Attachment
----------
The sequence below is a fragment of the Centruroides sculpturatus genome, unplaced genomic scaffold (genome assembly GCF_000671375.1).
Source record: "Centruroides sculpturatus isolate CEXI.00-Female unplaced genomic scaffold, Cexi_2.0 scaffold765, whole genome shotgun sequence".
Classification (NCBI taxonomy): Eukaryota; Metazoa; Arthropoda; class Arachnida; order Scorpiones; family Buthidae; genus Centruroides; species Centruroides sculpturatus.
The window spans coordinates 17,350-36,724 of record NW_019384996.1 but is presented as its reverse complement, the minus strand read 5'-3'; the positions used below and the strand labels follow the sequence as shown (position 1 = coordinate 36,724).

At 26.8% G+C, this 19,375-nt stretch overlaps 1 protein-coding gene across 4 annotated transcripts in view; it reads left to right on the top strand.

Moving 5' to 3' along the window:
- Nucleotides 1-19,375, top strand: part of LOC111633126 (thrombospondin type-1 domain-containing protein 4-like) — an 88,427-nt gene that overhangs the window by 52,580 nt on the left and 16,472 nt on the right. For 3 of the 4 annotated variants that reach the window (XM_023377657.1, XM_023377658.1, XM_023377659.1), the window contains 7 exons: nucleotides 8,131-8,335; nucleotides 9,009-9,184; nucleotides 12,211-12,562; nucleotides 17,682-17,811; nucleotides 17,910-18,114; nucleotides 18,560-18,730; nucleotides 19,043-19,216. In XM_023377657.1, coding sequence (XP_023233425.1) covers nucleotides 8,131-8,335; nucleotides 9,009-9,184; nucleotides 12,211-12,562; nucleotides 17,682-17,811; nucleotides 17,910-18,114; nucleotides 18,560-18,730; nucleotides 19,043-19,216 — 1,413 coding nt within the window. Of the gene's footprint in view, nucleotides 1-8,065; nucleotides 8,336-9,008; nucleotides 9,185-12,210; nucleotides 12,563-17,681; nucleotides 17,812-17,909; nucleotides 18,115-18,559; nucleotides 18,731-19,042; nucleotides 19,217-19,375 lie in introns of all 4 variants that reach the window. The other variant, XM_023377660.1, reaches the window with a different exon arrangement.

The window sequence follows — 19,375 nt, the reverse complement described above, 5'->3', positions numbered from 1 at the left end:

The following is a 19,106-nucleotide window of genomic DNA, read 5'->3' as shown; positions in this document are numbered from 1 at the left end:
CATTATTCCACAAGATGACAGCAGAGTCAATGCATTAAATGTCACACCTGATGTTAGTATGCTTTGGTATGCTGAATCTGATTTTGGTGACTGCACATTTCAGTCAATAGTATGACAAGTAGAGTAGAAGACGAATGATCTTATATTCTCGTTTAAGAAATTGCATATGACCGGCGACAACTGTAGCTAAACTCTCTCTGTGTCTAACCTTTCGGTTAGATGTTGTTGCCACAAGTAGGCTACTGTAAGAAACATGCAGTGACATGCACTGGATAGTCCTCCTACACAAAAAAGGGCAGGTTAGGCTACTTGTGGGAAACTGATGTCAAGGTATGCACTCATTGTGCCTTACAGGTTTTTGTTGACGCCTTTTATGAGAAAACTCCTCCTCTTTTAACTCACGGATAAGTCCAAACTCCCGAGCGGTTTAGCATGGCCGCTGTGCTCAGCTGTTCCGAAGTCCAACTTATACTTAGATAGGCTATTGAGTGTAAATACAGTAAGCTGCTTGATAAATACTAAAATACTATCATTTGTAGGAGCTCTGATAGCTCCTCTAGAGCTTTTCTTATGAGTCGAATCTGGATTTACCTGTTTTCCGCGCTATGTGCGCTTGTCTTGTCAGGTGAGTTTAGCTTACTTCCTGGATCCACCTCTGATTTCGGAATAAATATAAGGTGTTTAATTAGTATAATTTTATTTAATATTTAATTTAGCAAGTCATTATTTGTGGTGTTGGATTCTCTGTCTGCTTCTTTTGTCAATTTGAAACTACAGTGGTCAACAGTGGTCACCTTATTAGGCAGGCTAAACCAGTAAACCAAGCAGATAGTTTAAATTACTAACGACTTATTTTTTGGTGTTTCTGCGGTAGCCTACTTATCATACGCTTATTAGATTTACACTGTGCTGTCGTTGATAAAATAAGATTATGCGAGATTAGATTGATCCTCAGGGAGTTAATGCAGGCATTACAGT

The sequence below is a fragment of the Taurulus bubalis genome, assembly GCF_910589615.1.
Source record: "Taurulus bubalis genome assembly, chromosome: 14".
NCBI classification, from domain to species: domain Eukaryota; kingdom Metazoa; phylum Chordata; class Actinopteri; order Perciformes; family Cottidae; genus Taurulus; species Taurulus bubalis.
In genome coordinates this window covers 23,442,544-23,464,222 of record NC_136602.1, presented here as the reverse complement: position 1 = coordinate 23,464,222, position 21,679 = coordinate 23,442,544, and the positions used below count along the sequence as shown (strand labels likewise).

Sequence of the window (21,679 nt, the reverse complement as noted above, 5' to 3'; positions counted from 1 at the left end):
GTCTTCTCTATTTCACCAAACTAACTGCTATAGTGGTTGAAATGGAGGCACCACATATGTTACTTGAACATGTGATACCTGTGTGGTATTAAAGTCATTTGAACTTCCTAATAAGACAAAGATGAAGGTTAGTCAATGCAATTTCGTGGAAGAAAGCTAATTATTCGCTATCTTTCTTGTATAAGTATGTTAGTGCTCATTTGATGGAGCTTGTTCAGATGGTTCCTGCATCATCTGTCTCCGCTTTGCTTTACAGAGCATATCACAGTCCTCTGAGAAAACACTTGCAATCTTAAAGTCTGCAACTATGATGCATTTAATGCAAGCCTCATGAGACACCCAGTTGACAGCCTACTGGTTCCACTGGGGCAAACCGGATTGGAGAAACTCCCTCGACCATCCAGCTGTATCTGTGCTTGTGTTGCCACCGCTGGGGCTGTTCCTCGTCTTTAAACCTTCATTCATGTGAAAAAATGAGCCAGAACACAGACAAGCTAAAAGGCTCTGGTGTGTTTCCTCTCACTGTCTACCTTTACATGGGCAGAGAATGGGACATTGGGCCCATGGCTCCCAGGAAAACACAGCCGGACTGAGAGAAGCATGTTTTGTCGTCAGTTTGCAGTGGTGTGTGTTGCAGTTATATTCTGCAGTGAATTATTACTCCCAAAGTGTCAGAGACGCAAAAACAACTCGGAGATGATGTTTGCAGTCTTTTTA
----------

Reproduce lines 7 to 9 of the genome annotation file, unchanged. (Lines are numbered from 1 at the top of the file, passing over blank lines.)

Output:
- Nucleotides 1-19,375, top strand: part of LOC111633126 (thrombospondin type-1 domain-containing protein 4-like) — an 88,427-nt gene that overhangs the window by 52,580 nt on the left and 16,472 nt on the right. For 3 of the 4 annotated variants that reach the window (XM_023377657.1, XM_023377658.1, XM_023377659.1), the window contains 7 exons: nucleotides 8,131-8,335; nucleotides 9,009-9,184; nucleotides 12,211-12,562; nucleotides 17,682-17,811; nucleotides 17,910-18,114; nucleotides 18,560-18,730; nucleotides 19,043-19,216. In XM_023377657.1, coding sequence (XP_023233425.1) covers nucleotides 8,131-8,335; nucleotides 9,009-9,184; nucleotides 12,211-12,562; nucleotides 17,682-17,811; nucleotides 17,910-18,114; nucleotides 18,560-18,730; nucleotides 19,043-19,216 — 1,413 coding nt within the window. Of the gene's footprint in view, nucleotides 1-8,065; nucleotides 8,336-9,008; nucleotides 9,185-12,210; nucleotides 12,563-17,681; nucleotides 17,812-17,909; nucleotides 18,115-18,559; nucleotides 18,731-19,042; nucleotides 19,217-19,375 lie in introns of all 4 variants that reach the window. The other variant, XM_023377660.1, reaches the window with a different exon arrangement.

The window sequence follows — 19,375 nt, the reverse complement described above, 5'->3', positions numbered from 1 at the left end:

The following is a 19,106-nucleotide window of genomic DNA, read 5'->3' as shown; positions in this document are numbered from 1 at the left end: